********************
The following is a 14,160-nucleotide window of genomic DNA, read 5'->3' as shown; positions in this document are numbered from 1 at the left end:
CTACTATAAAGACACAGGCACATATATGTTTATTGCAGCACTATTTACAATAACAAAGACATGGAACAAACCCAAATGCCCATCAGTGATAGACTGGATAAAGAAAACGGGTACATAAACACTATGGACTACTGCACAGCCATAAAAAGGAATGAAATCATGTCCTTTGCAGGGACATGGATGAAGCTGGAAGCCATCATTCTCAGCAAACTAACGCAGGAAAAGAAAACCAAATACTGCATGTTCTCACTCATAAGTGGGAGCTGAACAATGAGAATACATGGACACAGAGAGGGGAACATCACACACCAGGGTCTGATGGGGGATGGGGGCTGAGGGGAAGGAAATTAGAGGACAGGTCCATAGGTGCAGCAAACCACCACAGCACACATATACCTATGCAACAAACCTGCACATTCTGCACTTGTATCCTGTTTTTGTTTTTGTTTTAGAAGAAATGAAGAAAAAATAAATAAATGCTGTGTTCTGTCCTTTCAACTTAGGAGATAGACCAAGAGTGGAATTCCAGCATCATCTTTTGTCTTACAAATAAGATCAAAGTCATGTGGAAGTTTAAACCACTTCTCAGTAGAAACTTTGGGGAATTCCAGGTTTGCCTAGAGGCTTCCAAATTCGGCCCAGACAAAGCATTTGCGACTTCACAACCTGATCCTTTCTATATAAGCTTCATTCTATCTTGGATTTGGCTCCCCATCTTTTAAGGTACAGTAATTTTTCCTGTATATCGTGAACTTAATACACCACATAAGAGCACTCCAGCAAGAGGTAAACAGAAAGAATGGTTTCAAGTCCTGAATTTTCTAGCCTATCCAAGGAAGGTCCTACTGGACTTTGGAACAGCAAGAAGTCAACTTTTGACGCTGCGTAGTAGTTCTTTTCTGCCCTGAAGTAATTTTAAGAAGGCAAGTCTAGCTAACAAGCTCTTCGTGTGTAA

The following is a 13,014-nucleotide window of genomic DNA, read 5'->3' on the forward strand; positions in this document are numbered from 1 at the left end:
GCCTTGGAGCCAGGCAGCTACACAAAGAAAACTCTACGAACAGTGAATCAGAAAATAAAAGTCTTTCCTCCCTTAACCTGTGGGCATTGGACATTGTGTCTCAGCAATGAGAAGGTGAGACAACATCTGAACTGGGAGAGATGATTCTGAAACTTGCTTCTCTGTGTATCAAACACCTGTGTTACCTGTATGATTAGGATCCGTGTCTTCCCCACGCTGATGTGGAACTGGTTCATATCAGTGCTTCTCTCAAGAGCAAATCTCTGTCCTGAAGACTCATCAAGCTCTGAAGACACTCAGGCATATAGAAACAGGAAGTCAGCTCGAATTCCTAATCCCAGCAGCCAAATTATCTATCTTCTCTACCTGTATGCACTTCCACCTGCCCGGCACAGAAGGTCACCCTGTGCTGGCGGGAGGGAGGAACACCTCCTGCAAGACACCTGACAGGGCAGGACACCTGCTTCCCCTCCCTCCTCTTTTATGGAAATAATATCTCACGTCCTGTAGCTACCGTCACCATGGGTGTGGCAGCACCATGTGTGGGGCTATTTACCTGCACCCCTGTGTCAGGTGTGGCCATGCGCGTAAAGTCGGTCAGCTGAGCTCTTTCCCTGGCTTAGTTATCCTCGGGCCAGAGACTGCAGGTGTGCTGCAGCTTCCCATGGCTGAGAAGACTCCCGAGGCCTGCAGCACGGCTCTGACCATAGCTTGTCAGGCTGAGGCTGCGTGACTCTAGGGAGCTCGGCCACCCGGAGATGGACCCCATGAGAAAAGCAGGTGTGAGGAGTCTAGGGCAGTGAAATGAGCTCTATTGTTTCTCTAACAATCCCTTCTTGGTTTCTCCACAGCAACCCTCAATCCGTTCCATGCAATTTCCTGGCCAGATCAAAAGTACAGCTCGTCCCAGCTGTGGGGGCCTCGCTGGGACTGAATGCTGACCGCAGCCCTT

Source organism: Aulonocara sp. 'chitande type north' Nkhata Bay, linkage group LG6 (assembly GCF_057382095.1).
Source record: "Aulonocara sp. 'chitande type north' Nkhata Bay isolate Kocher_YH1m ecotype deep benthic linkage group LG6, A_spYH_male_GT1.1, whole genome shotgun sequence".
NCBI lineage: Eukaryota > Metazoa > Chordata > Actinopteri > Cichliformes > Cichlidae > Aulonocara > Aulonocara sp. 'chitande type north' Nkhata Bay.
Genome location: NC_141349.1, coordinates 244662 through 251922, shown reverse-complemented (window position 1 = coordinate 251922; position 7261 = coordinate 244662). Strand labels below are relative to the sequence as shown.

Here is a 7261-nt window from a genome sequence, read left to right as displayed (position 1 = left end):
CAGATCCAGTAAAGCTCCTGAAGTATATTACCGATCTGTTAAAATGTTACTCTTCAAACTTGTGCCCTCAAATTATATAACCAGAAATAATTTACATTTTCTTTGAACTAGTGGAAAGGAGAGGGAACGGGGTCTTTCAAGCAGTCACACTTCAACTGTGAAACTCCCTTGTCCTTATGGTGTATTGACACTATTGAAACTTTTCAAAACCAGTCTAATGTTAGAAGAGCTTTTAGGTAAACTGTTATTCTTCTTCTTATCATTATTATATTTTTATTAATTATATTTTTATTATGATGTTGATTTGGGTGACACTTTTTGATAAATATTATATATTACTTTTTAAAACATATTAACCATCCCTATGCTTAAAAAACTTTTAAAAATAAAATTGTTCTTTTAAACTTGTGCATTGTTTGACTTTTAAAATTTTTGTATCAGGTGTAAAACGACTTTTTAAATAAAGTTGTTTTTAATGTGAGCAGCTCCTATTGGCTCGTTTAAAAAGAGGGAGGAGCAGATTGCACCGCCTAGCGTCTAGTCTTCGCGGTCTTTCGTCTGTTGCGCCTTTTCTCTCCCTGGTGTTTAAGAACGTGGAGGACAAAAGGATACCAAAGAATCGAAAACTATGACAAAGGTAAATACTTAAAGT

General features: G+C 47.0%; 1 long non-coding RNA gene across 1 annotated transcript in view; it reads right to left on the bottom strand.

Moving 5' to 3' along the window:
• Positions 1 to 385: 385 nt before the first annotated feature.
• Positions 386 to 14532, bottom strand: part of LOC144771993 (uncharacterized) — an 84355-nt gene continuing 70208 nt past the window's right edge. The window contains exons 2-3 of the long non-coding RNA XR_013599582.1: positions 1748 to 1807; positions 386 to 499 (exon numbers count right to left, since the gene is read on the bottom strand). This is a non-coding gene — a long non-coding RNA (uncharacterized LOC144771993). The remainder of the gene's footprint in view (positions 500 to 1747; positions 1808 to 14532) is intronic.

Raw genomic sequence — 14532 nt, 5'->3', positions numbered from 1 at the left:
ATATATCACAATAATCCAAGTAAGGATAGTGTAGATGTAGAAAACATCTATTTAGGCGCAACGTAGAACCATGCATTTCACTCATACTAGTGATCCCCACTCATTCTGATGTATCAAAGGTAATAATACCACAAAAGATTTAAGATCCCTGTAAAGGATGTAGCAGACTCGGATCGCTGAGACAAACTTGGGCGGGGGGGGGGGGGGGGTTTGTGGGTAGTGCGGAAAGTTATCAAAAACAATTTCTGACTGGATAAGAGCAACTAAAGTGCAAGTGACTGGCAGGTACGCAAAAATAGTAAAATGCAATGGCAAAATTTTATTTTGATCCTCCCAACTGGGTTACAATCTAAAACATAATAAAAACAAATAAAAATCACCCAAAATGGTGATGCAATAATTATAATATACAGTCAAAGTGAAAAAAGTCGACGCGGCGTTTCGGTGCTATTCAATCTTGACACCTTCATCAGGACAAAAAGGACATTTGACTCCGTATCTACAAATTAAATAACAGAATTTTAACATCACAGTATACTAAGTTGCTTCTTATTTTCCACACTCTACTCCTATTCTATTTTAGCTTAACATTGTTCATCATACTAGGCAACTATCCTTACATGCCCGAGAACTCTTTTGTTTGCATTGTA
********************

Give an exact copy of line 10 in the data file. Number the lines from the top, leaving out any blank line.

CAGATCCAGTAAAGCTCCTGAAGTATATTACCGATCTGTTAAAATGTTACTCTTCAAACTTGTGCCCTCAAATTATATAACCAGAAATAATTTACATTTTCTTTGAACTAGTGGAAAGGAGAGGGAACGGGGTCTTTCAAGCAGTCACACTTCAACTGTGAAACTCCCTTGTCCTTATGGTGTATTGACACTATTGAAACTTTTCAAAACCAGTCTAATGTTAGAAGAGCTTTTAGGTAAACTGTTATTCTTCTTCTTATCATTATTATATTTTTATTAATTATATTTTTATTATGATGTTGATTTGGGTGACACTTTTTGATAAATATTATATATTACTTTTTAAAACATATTAACCATCCCTATGCTTAAAAAACTTTTAAAAATAAAATTGTTCTTTTAAACTTGTGCATTGTTTGACTTTTAAAATTTTTGTATCAGGTGTAAAACGACTTTTTAAATAAAGTTGTTTTTAATGTGAGCAGCTCCTATTGGCTCGTTTAAAAAGAGGGAGGAGCAGATTGCACCGCCTAGCGTCTAGTCTTCGCGGTCTTTCGTCTGTTGCGCCTTTTCTCTCCCTGGTGTTTAAGAACGTGGAGGACAAAAGGATACCAAAGAATCGAAAACTATGACAAAGGTAAATACTTAAAGT